Parking levy in Scotland ‘could force teachers to quit the profession’

Plans to introduce a new tax on workplace parking spaces in Scotland could force teachers to quit the profession by increasing their financial burden, the nation’s largest teaching union has warned.
The plan is designed to reduce road congestionThe plan is designed to reduce road congestion
The plan is designed to reduce road congestion

The workplace parking levy (WPL) proposed in the Scottish Government’s budget could “exacerbate” existing problems for schools in recruiting and retaining staff, the EIS union said.

The plan, which is designed to reduce road congestion and encourage the use of more environmentally friendly modes of transport, was unveiled by ministers on Thursday.

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It was one of a number of concessions that finance secretary Derek Mackay was compelled to make to win support for his spending plans from the Scottish Greens’ six MSPs.

Under the plans, the Scottish Government will support an amendment to the Transport Bill giving councils the power to introduce a parking tax for businesses and other employers.

It means firms that provide free parking for employees could face hefty new taxes in an extra cost they could pass on to employees.

The level of the fee will be set by individual councils. However, a scheme already operating in Nottingham charges £415 per space, while Hounslow council in west London is planning to introduce a levy of between £500 and £1,000.

The only exceptions will be hospitals and NHS properties.

The EIS said that if schools were not also exempted from the plans, teachers could find themselves having to pay extra fees to park at school, making the profession less attractive.

An EIS spokesman said: “Teachers arrive at school early and often leave late, frequently have to carry heavy books for preparation and correction, plus public transport is often not a realistic option for travel to many schools.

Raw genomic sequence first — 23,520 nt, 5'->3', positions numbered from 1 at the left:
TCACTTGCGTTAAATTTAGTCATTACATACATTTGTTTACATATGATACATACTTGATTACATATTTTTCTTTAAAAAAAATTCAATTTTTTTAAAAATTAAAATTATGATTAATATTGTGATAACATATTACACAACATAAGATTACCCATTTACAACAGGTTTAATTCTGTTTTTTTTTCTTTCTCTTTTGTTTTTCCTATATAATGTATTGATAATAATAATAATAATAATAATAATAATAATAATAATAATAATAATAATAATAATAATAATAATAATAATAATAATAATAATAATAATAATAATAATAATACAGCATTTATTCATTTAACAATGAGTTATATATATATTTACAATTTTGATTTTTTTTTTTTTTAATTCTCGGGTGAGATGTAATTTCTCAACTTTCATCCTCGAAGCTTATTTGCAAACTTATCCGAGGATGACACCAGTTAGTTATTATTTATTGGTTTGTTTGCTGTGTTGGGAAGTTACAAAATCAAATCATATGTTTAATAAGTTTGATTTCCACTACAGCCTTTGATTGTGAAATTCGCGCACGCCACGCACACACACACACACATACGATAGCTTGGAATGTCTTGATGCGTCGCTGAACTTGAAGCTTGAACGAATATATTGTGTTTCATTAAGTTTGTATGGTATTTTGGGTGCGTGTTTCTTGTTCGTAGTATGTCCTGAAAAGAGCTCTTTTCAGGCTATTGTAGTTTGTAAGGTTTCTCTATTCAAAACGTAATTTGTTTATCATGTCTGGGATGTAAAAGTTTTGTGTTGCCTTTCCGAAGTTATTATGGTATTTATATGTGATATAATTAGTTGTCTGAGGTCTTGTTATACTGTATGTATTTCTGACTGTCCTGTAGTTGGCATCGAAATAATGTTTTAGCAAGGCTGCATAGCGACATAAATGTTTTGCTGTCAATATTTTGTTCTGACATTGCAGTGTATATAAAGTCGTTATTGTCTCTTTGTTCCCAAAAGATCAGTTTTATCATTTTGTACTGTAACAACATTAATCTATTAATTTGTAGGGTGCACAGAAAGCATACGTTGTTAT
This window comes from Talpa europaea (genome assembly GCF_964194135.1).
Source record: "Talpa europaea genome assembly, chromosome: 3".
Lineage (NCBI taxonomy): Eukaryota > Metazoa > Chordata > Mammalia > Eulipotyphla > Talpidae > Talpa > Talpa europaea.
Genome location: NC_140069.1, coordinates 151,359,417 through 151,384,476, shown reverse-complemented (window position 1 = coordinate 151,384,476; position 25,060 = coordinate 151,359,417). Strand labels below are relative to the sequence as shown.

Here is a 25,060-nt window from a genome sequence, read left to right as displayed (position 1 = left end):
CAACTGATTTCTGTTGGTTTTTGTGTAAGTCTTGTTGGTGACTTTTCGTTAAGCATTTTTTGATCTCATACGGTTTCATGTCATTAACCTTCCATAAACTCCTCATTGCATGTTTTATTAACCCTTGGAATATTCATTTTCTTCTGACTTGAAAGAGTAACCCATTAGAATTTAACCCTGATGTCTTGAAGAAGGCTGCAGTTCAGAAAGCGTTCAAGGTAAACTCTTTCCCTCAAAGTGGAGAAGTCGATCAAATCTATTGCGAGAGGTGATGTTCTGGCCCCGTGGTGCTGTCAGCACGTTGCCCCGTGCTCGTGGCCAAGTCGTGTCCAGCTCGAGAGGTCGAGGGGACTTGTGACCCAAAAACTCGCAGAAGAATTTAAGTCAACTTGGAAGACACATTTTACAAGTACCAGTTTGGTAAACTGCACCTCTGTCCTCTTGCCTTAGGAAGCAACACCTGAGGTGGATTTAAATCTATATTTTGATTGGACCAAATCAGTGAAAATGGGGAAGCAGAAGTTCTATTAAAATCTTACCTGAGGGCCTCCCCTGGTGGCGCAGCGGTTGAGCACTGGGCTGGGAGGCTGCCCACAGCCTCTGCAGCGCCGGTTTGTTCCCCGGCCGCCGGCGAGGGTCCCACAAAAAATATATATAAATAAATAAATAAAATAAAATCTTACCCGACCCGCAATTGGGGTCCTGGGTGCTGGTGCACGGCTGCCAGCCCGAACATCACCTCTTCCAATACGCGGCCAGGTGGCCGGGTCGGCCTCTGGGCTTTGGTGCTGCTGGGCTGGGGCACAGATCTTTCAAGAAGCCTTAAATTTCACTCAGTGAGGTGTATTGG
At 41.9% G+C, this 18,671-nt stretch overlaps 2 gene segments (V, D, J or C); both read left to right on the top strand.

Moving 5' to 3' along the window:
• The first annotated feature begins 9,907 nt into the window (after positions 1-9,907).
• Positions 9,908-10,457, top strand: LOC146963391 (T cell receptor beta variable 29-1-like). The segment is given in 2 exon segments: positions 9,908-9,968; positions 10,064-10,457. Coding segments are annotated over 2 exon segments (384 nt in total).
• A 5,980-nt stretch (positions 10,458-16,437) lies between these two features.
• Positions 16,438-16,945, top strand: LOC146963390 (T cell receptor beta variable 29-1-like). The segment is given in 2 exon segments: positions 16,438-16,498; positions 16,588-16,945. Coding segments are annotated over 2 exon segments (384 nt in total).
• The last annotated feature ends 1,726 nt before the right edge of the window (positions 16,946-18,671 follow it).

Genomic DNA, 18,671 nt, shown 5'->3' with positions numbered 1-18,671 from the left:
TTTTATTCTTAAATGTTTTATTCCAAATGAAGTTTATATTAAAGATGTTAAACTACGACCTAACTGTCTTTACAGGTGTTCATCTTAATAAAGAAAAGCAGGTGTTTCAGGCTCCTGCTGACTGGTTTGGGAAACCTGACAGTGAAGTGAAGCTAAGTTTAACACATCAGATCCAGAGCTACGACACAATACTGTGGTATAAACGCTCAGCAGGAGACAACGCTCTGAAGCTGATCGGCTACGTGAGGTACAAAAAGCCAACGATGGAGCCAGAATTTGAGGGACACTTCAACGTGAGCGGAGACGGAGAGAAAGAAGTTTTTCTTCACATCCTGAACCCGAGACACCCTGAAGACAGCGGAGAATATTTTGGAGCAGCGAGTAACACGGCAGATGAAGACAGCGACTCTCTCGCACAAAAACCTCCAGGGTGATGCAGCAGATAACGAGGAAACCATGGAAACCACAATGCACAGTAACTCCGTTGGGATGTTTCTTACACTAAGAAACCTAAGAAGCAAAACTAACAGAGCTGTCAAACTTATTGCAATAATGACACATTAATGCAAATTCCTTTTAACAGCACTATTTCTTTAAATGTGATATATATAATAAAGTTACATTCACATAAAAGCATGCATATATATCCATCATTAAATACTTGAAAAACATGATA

“Teachers’ pay has been cut in real terms by more than 20 per cent over the past decade, so introducing a parking charge could further increase the financial pressures on teachers. Schools in many areas are already struggling to fill teaching posts, so anything that might make working in schools less attractive could exacerbate the current challenges in teacher recruitment and retention.”

The Scottish Conservatives also called for schools to be exempted from the tax, pointing out that ministers’ relations with teachers were already strained due to the ongoing row over pay. The party’s finance spokesman Murdo Fraser said: “If the SNP wants to crash ahead with this unpopular and ridiculous car park tax plan, the least it could do is exempt teachers.

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“The Nationalists find themselves in an absurd position of negotiating a pay rise for teachers, while threatening to charge them hundreds of pounds a year for the sake of driving to work.”

However, the new tax was welcomed by Friends of the Earth Scotland, which said it would cut damaging emissions and reduce air pollution in cities.

The group’s air pollution campaigner Gavin Thomson said: “Public transport users are disproportionately lower paid workers or those seeking employment, so finding funding mechanisms that improve the availability and accessibility of public transport begins to address the fundamental unfairness of our current transport system.”

A Scottish Government spokeswoman said: “Plans to give powers to councils to introduce a workplace parking levy, as already allowed in England, will come forward via an agreed Green Party amendment to the Transport (Scotland) Bill.

“We have said that this is contingent on exemptions for health service workers.”